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Published: 19 October 2015

Reducing congenital cytomegalovirus infection through policy and legislation in the United States

Sara Menlove Doutre

1090 N 1800 E
Logan, Utah 84341, USA
Tel: +1 801 620 0932
Email: saradoutre@gmail.com

Policy and legislation, backed by accurate science, are viable tools to change behaviour to reduce congenital cytomegalovirus (CMV) infections. Addressing CMV through public policy can provide increased awareness among public health officials, access to existing venues for disseminating information, and much needed funds for awareness campaigns. While some medical professionals and CMV experts oppose public policy and legislation mandating medical practice, most support policies aimed at public education campaigns to provide consumers with accurate CMV education.

Changing behaviour through public policy

A woman’s risk of becoming infected with CMV and transmitting CMV to her unborn child can be reduced when she practices hygienic precautions14. However, in the United States, only 13% of women are aware of CMV and only 44% of OB/GYNs counsel women about CMV and prevention measures5,6. This article explores the feasibility of increasing CMV awareness and prevention through public policy measures.

There are several policy strategies to promote healthy behaviours7. Strategies include:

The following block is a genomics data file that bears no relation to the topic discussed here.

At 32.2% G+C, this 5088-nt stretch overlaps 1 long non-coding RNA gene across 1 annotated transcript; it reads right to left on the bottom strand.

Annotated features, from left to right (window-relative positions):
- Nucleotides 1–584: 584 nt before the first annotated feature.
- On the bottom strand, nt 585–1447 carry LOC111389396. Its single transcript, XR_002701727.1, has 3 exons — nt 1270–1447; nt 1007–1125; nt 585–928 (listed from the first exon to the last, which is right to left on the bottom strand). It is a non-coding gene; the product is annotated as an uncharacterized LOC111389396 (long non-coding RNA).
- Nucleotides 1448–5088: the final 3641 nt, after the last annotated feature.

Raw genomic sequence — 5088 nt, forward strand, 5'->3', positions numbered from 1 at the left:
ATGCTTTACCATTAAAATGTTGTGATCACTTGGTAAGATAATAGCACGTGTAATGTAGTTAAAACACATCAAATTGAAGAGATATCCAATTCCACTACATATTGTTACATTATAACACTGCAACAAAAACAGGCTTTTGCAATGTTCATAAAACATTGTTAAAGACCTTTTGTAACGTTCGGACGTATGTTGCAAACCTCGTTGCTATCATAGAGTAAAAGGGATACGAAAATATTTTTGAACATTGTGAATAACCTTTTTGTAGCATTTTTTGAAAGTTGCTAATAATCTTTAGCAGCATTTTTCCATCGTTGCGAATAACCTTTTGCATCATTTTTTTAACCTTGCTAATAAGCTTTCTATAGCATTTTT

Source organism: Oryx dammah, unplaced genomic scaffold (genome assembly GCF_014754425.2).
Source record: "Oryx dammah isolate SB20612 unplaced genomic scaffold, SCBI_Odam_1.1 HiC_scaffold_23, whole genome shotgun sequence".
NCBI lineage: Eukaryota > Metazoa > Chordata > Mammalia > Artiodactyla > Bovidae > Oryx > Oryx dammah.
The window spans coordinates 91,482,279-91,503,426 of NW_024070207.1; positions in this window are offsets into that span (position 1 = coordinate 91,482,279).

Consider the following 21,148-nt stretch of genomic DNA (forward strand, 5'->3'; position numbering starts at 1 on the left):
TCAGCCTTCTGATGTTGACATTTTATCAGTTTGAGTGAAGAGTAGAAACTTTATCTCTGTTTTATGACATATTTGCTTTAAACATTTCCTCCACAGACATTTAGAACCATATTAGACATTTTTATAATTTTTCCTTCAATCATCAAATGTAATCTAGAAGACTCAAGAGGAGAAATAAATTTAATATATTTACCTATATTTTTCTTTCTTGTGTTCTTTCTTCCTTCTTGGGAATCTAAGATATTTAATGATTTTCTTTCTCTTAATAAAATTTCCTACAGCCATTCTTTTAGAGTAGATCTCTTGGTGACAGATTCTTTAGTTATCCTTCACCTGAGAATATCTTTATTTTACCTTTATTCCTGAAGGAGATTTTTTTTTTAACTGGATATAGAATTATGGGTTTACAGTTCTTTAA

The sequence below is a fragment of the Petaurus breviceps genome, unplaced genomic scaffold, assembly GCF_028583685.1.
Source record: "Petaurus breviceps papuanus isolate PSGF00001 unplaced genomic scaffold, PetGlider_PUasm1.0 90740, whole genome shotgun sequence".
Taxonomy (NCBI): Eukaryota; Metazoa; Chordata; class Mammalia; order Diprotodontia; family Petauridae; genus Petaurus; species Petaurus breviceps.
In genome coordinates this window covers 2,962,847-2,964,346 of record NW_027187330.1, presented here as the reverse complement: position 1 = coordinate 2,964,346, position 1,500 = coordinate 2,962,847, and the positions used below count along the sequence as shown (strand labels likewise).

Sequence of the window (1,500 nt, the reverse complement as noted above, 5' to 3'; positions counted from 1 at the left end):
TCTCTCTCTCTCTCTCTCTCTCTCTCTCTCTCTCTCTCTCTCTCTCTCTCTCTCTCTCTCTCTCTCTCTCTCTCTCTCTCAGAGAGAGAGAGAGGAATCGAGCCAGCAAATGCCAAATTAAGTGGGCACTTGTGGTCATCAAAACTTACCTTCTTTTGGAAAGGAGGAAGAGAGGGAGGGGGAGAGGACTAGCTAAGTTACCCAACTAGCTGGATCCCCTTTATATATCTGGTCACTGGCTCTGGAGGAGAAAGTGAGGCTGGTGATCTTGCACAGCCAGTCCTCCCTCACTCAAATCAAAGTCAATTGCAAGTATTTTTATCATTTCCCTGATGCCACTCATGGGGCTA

1. Providing information about the desired behaviour (point-of-decision prompts, mass media campaigns).

  2. Offering incentives/disincentives for behaviour (tax deductions, vouchers).

  3. Requiring/prohibiting behaviour (vaccinations, screenings).

The behavioural change theory that underlies most public policy is the rational choice model. People assess the choices before them in terms of costs and benefits and then select the choice that maximises their net benefits8. Incentives and disincentives can be very effective. Taxes on plastic bags have been extremely successful, leading to a 90% reduction in the consumption of plastic bags in Ireland9. Reports from the World Bank show that increasing taxes on tobacco sales is the single most important step governments can take in reducing smoking10.

Governments also provide information to citizens to modify behaviour using the underlying assumption of the rational choice model: if people know that a behaviour and/or activity has adverse consequences they will reduce its incidence or eliminate it. Examples include tackling drinking and driving, HIV, drugs, child safety and smoking8.

Public policy also addresses public health issues through required actions. These include required and recommended screening panels conducted for each newborn, regulated by countries, hospitals and clinics, and by each State in the United States.

One public health issue successfully addressed through public policy and legislation is the timely identification of childhood hearing loss. In 1988, the average age in the United States for the identification of hearing loss in children was 2.5 years.11 As a result of the introduction of the newborn hearing screening, the average age of diagnosis was reduced to 3.9 months.12

One of the major contributors to such a dramatic shift in newborn care practice was state-based legislation (Table 1). In 1993, 3% of United States infants were tested for hearing loss at birth. By 2001, 80% were screened13.